FWIW, there are heroic character rules in SWN if the default gritty is too much. Anyway, SWN is full of system-neutral tools that can be used elsewhere even if the system is not one’s thing.

Meanwhile I'm reading Barrowmaze and slavering over the exploration, environmental storytelling, treasure hunting, and world-lore heavy play it espouses, and looking at how to redesign the incentives so that it can function in a game I'd like to play, one that doesn't ask my players to sporadically roll against death. Only thing is that the way random monsters are handled feel important, but also relies on a game with rules lite speed to not bog down super hard, so I need an alternative setup to 'punish' players for taking too many risks and making the dungeon feel dangerous and overwhelming.

I actually have some ideas, Victory Points as a fungible basis for subsystems are a truly wondrous addition, I'm wondering if I might be able to (theoretically, I'm tempted to actually run it, buts thats a commitment I'm not prepared to actually make) distill the consequences of things like bashing down walls, or searching for too long, into a consequence point system.

Consequence points could, in theory, advance a centralized 'danger level' of the area up and make encounters harder, or trigger a random encounter at a more controlled rate than the traditional dice roll by having it occur at predefined point values, OR even provide a list of 'bad stuff' the GM could spent the points on. Each design would have its own implications on the feel of the dungeon, and none would feel like a proper Labyrinth-Lord-or-similar-OSR-game run of the module (although there's a 5e version being sold by the author as well, so obviously there's play there anyway.)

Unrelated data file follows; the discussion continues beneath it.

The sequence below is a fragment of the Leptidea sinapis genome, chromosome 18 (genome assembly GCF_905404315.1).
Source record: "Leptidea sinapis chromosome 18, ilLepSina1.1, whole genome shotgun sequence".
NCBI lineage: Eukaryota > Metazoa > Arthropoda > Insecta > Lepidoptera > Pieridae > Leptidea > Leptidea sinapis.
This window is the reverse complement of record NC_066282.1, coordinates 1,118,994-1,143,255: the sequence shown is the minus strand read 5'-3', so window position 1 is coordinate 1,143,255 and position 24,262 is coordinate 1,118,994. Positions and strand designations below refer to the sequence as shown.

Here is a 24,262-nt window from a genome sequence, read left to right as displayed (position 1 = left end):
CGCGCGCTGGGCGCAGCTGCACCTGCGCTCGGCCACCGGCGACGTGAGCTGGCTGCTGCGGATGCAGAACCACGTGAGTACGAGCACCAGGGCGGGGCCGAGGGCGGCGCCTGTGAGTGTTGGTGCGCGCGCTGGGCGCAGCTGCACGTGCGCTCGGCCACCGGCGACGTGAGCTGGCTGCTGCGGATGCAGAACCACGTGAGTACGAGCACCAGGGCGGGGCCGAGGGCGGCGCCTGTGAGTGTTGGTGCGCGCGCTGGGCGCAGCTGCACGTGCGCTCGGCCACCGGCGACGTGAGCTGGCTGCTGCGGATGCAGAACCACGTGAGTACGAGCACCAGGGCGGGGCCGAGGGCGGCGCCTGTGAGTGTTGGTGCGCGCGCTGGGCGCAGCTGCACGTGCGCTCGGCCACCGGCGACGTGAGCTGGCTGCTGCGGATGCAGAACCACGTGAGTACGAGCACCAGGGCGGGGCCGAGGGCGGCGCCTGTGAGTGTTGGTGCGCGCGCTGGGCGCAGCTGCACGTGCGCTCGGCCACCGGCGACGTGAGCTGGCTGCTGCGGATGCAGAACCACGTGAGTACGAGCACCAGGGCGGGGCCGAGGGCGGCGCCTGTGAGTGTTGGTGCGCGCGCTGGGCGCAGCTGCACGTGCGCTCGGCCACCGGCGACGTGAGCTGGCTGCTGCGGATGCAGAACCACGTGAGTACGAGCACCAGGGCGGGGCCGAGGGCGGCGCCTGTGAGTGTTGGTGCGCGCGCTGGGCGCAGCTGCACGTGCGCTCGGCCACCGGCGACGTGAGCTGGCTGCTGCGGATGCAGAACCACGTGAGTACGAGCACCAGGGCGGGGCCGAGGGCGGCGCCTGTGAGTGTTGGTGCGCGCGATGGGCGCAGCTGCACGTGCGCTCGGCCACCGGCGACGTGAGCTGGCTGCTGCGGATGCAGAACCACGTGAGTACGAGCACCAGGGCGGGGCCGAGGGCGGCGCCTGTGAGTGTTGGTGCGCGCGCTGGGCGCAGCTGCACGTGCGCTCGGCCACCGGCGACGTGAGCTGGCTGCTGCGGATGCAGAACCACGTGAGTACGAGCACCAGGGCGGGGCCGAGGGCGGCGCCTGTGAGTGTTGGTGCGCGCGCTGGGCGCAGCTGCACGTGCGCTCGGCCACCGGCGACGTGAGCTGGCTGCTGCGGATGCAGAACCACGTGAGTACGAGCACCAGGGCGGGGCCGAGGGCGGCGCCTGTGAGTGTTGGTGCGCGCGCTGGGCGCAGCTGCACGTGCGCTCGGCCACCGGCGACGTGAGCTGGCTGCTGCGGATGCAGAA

That sounds similar to danger clocks in Blades in the Dark. Since Victory Points are pretty similar to progress clocks, that’s not too surprising. The way it works in BitD is that ticking the clock is a possible consequence for an action roll. You can also tick a clock as part of a devil’s bargain. There are some other things that BitD does that PF2 does not (such as letting characters resist consequences at the cost of stress), but I think what you propose should work pretty well.

I wonder if we might start to see more 'new' gamers (I started with 4e in 2010) turn to the OSR, but to adopt some of its practices, rather than to fully assimilate into its cultural expectations of what play should look like. There's already a big culture of that for DND 5e, in places like Youtube and the Alexandrian and such.